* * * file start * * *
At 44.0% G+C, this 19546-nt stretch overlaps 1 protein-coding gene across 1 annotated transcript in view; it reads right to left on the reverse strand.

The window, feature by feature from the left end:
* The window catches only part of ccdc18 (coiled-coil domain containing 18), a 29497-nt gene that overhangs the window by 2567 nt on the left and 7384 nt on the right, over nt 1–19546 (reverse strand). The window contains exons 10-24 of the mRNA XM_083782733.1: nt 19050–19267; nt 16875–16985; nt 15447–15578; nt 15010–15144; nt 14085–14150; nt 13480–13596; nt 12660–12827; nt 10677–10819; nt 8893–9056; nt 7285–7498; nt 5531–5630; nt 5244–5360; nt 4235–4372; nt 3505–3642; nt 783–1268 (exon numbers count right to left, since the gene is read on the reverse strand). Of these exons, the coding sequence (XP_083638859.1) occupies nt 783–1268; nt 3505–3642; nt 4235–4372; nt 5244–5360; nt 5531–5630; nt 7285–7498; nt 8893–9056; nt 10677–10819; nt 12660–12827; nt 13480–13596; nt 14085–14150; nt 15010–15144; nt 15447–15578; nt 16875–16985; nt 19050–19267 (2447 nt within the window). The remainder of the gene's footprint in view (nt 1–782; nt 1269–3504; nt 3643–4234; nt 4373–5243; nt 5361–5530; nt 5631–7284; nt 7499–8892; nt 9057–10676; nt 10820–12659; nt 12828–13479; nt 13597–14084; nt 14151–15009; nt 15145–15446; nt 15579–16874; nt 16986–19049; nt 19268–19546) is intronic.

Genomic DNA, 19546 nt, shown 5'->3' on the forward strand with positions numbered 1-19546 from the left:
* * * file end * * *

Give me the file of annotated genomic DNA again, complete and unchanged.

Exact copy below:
At 44.0% G+C, this 19546-nt stretch overlaps 1 protein-coding gene across 1 annotated transcript in view; it reads right to left on the reverse strand.

The window, feature by feature from the left end:
* The window catches only part of ccdc18 (coiled-coil domain containing 18), a 29497-nt gene that overhangs the window by 2567 nt on the left and 7384 nt on the right, over nt 1–19546 (reverse strand). The window contains exons 10-24 of the mRNA XM_083782733.1: nt 19050–19267; nt 16875–16985; nt 15447–15578; nt 15010–15144; nt 14085–14150; nt 13480–13596; nt 12660–12827; nt 10677–10819; nt 8893–9056; nt 7285–7498; nt 5531–5630; nt 5244–5360; nt 4235–4372; nt 3505–3642; nt 783–1268 (exon numbers count right to left, since the gene is read on the reverse strand). Of these exons, the coding sequence (XP_083638859.1) occupies nt 783–1268; nt 3505–3642; nt 4235–4372; nt 5244–5360; nt 5531–5630; nt 7285–7498; nt 8893–9056; nt 10677–10819; nt 12660–12827; nt 13480–13596; nt 14085–14150; nt 15010–15144; nt 15447–15578; nt 16875–16985; nt 19050–19267 (2447 nt within the window). The remainder of the gene's footprint in view (nt 1–782; nt 1269–3504; nt 3643–4234; nt 4373–5243; nt 5361–5530; nt 5631–7284; nt 7499–8892; nt 9057–10676; nt 10820–12659; nt 12828–13479; nt 13597–14084; nt 14151–15009; nt 15145–15446; nt 15579–16874; nt 16986–19049; nt 19268–19546) is intronic.

Genomic DNA, 19546 nt, shown 5'->3' on the forward strand with positions numbered 1-19546 from the left: